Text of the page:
In most degree plans counts toward social science area requirement.
Forensic anthropology is the application of physical anthropology and archaeology in the medical and legal contexts of the recovery and identification of human skeletal remains. Osteological analysis can provide answers to questions such as to how an individual (or population) lived, how old they were when they died, their sex, their state of health and the types of trauma they may have experienced related to violence, occupation and climate. Forensic anthropology techniques and methods are also used to identify human remains in cases of mass murders, genocide, wars, environmental disasters, homicide, suicide and accidental death. This course is an introduction to the field of Forensic Anthropology. In it, students will have the opportunity to learn osteological methods for the determination of age, sex, stature, pathology, and ancestry. The course will also cover taphonomy, differentiating human from animal remains, analysis and significance of traumas, search and recovery techniques, as well as ethical concerns that arise when working with human remains in a medicolegal context. This 3 hour course will consist of both lectures and lab work. Students will have the opportunity to analyze skeletal materials from the extensive UT Austin collection.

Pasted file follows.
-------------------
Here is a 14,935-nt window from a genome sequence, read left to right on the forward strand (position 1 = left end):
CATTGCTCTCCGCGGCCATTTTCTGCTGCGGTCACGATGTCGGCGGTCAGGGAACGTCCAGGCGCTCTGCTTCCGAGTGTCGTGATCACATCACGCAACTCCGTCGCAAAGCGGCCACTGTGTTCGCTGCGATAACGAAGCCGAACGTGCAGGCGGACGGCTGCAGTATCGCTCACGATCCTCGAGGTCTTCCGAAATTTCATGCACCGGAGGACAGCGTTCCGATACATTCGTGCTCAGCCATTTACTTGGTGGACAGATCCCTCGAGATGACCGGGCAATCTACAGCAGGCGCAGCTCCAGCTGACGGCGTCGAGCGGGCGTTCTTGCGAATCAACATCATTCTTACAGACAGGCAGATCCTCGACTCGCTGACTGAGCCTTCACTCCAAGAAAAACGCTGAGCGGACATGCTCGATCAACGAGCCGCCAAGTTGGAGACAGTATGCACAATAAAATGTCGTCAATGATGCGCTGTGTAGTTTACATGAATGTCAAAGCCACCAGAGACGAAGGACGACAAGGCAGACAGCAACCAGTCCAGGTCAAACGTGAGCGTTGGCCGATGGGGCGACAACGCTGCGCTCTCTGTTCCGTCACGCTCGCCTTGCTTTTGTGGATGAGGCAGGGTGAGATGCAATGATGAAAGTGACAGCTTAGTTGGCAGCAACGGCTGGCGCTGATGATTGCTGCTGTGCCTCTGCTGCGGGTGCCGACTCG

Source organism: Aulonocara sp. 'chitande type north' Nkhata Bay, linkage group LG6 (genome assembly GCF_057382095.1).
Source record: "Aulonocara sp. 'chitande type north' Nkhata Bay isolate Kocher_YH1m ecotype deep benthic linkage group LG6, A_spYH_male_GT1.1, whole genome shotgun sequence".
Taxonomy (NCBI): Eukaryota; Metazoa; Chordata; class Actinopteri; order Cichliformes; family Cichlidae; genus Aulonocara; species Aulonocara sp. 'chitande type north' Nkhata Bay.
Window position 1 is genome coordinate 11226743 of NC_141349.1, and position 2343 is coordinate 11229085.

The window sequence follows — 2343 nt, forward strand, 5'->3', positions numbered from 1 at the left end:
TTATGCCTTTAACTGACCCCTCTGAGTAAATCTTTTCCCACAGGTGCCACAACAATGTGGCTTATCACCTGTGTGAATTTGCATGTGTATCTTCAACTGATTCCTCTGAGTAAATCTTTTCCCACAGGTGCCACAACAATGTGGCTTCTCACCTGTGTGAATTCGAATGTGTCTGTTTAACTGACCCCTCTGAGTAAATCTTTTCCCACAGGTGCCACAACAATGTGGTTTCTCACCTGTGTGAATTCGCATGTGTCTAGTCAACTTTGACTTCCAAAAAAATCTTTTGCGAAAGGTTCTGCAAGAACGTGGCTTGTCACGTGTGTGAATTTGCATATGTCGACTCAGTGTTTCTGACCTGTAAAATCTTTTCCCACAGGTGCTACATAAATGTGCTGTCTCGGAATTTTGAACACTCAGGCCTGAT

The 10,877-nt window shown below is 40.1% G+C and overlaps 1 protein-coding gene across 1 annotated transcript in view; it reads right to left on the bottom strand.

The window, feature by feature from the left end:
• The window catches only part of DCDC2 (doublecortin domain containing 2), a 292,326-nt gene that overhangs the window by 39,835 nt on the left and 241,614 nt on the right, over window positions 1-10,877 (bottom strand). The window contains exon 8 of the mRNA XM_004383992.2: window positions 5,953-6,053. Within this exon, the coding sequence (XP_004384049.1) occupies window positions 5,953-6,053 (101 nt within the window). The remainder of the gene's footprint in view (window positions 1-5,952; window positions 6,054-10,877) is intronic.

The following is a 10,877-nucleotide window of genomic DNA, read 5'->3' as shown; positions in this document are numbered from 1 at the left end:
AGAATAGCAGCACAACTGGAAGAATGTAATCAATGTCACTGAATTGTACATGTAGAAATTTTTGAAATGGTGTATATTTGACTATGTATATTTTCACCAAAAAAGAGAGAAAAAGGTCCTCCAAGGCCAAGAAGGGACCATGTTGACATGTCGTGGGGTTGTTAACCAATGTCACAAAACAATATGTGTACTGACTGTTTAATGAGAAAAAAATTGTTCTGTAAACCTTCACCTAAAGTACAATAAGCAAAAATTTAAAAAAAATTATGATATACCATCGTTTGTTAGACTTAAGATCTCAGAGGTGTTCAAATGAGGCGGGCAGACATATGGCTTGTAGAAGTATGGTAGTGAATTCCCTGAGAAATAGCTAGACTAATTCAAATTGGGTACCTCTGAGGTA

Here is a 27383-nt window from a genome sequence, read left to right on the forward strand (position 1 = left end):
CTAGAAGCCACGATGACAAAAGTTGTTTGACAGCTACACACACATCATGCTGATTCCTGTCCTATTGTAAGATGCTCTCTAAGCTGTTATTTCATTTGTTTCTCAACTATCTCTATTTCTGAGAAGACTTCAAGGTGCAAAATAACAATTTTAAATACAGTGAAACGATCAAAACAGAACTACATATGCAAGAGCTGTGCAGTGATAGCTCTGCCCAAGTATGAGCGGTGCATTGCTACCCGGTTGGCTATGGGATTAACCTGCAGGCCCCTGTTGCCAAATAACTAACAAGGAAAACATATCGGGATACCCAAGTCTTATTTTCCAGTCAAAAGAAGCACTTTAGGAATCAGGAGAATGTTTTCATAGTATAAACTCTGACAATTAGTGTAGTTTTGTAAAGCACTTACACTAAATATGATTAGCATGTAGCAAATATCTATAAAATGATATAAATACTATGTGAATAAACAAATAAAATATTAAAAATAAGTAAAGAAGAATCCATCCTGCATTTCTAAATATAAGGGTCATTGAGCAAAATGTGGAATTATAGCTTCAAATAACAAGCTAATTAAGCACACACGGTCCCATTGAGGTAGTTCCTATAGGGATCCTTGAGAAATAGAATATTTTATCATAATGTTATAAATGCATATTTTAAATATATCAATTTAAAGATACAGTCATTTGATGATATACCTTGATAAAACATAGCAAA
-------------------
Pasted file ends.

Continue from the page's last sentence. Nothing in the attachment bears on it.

Official UT Course Description: Course may be repeated for credit when the topic varies.
Prerequisites: Freshman and sophomore English and at least 24 college hours, an introductory anthropology course or consent of University Extension.